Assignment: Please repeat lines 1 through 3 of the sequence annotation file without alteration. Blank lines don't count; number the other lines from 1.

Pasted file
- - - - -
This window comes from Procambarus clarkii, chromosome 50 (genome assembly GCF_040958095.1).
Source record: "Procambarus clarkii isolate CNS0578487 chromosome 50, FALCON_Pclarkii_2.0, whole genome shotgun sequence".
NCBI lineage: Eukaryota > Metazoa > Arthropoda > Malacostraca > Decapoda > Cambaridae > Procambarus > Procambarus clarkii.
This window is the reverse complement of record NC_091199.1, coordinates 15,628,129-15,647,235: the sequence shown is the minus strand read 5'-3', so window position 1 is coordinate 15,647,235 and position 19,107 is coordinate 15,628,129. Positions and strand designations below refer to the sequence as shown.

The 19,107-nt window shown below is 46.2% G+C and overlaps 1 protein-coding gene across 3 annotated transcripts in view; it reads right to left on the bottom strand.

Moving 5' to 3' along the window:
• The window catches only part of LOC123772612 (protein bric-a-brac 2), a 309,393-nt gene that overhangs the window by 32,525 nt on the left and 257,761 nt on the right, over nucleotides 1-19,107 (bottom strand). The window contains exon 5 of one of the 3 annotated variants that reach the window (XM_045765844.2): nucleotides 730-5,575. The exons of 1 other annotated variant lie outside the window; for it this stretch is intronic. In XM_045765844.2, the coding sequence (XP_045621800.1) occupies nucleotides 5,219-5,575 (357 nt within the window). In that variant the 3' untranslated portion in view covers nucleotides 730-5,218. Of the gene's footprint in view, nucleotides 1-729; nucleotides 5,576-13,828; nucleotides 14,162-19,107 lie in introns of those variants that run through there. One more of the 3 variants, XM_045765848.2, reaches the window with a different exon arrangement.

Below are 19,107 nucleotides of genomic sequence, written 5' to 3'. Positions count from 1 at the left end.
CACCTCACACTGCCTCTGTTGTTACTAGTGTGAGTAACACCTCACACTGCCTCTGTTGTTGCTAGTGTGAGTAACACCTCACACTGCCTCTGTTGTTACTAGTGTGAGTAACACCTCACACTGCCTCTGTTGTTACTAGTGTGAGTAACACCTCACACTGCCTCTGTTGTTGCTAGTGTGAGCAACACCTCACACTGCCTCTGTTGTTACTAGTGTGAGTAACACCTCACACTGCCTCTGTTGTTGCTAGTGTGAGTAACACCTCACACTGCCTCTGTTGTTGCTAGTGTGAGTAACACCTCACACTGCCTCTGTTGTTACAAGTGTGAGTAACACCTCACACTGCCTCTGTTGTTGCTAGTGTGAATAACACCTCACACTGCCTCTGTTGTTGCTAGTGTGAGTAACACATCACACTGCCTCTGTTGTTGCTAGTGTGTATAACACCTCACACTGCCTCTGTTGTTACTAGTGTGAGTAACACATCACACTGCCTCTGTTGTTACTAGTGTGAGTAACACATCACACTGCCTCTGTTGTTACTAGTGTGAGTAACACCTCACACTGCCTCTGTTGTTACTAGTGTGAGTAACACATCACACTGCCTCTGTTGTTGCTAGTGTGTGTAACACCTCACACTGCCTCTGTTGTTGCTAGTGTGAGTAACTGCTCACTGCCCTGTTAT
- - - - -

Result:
This window comes from Procambarus clarkii, chromosome 50 (genome assembly GCF_040958095.1).
Source record: "Procambarus clarkii isolate CNS0578487 chromosome 50, FALCON_Pclarkii_2.0, whole genome shotgun sequence".
NCBI lineage: Eukaryota > Metazoa > Arthropoda > Malacostraca > Decapoda > Cambaridae > Procambarus > Procambarus clarkii.